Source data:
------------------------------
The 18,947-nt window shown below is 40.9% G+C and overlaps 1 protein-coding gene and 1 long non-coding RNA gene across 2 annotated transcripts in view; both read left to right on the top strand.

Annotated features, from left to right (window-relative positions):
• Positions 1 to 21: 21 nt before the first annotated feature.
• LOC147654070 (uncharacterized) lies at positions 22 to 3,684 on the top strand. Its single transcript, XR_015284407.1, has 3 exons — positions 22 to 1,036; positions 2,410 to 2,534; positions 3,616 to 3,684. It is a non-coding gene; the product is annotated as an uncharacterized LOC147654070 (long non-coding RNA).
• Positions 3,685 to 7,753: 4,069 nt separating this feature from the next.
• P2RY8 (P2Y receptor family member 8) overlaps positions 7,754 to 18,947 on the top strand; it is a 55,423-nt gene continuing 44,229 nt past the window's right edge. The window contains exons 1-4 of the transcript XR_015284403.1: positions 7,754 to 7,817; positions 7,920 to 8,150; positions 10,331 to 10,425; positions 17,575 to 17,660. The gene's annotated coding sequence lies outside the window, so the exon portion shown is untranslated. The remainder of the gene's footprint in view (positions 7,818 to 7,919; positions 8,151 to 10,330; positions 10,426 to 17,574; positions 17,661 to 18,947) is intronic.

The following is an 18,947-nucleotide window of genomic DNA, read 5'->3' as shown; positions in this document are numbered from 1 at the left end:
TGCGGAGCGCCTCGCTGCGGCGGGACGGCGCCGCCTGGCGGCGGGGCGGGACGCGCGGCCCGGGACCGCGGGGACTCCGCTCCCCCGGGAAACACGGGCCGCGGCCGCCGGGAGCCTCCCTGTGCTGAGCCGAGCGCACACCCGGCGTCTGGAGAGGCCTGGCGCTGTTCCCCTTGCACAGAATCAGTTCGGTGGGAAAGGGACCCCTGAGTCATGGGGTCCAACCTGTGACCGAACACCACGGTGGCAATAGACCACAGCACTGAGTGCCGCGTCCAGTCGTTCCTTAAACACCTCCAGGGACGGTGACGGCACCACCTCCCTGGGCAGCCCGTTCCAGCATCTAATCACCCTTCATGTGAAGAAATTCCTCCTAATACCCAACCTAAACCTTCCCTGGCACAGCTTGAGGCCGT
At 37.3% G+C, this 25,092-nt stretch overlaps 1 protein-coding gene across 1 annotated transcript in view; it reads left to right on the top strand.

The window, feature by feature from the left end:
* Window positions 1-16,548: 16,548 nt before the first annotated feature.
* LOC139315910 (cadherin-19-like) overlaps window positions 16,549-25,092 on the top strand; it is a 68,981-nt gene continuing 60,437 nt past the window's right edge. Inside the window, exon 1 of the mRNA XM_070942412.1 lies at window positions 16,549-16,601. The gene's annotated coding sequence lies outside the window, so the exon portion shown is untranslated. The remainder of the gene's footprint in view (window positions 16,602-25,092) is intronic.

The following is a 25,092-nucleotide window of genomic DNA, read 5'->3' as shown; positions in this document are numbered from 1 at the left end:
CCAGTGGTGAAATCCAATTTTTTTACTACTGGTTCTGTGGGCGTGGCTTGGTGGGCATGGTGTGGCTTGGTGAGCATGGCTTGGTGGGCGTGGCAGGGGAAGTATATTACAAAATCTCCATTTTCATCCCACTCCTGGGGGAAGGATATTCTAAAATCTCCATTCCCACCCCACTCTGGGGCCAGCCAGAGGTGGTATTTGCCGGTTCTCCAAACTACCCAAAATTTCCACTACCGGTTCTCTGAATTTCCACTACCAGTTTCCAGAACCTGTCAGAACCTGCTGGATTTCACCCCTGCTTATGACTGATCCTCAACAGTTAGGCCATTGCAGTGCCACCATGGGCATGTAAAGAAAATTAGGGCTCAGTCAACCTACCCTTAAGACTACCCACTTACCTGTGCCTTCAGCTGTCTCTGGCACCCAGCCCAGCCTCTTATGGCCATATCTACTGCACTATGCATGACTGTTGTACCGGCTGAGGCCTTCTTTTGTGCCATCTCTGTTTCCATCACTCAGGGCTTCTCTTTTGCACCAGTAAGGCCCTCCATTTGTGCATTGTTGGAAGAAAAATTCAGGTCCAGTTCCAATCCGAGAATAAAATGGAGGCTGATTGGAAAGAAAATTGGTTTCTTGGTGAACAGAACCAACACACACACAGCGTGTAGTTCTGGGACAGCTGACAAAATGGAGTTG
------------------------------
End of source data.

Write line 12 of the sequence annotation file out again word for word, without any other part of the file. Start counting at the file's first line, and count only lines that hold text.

* LOC139315910 (cadherin-19-like) overlaps window positions 16,549-25,092 on the top strand; it is a 68,981-nt gene continuing 60,437 nt past the window's right edge. Inside the window, exon 1 of the mRNA XM_070942412.1 lies at window positions 16,549-16,601. The gene's annotated coding sequence lies outside the window, so the exon portion shown is untranslated. The remainder of the gene's footprint in view (window positions 16,602-25,092) is intronic.